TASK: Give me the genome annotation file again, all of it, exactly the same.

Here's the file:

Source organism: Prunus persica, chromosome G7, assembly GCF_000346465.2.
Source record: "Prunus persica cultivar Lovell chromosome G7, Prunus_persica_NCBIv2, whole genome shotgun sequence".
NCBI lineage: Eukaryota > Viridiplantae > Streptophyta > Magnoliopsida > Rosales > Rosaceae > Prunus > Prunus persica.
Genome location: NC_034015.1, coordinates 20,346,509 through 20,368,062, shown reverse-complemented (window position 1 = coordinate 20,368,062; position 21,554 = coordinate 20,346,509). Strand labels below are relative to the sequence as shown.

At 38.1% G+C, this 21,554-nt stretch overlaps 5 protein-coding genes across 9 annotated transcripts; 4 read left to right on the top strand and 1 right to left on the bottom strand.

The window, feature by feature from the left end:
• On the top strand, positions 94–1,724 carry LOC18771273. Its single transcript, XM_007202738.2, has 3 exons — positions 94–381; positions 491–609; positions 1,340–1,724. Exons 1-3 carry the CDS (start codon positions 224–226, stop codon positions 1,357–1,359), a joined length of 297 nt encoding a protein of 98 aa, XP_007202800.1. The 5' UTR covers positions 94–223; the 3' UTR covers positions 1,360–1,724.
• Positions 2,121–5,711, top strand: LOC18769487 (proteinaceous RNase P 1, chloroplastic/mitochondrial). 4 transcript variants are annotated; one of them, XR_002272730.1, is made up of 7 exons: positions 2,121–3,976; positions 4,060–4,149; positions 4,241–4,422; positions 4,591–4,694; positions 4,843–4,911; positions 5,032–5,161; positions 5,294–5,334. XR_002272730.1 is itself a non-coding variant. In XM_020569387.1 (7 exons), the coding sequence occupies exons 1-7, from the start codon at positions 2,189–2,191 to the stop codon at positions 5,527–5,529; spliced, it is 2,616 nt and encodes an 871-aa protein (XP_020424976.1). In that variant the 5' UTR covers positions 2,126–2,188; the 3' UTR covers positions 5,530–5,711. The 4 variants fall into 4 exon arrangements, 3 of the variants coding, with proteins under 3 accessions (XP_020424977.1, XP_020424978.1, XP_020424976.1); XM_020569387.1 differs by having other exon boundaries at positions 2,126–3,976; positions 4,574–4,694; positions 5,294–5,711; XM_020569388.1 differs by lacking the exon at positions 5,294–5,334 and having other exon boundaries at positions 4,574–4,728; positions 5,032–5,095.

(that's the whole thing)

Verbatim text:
Source organism: Prunus persica, chromosome G7, assembly GCF_000346465.2.
Source record: "Prunus persica cultivar Lovell chromosome G7, Prunus_persica_NCBIv2, whole genome shotgun sequence".
NCBI lineage: Eukaryota > Viridiplantae > Streptophyta > Magnoliopsida > Rosales > Rosaceae > Prunus > Prunus persica.
Genome location: NC_034015.1, coordinates 20,346,509 through 20,368,062, shown reverse-complemented (window position 1 = coordinate 20,368,062; position 21,554 = coordinate 20,346,509). Strand labels below are relative to the sequence as shown.

At 38.1% G+C, this 21,554-nt stretch overlaps 5 protein-coding genes across 9 annotated transcripts; 4 read left to right on the top strand and 1 right to left on the bottom strand.

The window, feature by feature from the left end:
• On the top strand, positions 94–1,724 carry LOC18771273. Its single transcript, XM_007202738.2, has 3 exons — positions 94–381; positions 491–609; positions 1,340–1,724. Exons 1-3 carry the CDS (start codon positions 224–226, stop codon positions 1,357–1,359), a joined length of 297 nt encoding a protein of 98 aa, XP_007202800.1. The 5' UTR covers positions 94–223; the 3' UTR covers positions 1,360–1,724.
• Positions 2,121–5,711, top strand: LOC18769487 (proteinaceous RNase P 1, chloroplastic/mitochondrial). 4 transcript variants are annotated; one of them, XR_002272730.1, is made up of 7 exons: positions 2,121–3,976; positions 4,060–4,149; positions 4,241–4,422; positions 4,591–4,694; positions 4,843–4,911; positions 5,032–5,161; positions 5,294–5,334. XR_002272730.1 is itself a non-coding variant. In XM_020569387.1 (7 exons), the coding sequence occupies exons 1-7, from the start codon at positions 2,189–2,191 to the stop codon at positions 5,527–5,529; spliced, it is 2,616 nt and encodes an 871-aa protein (XP_020424976.1). In that variant the 5' UTR covers positions 2,126–2,188; the 3' UTR covers positions 5,530–5,711. The 4 variants fall into 4 exon arrangements, 3 of the variants coding, with proteins under 3 accessions (XP_020424977.1, XP_020424978.1, XP_020424976.1); XM_020569387.1 differs by having other exon boundaries at positions 2,126–3,976; positions 4,574–4,694; positions 5,294–5,711; XM_020569388.1 differs by lacking the exon at positions 5,294–5,334 and having other exon boundaries at positions 4,574–4,728; positions 5,032–5,095.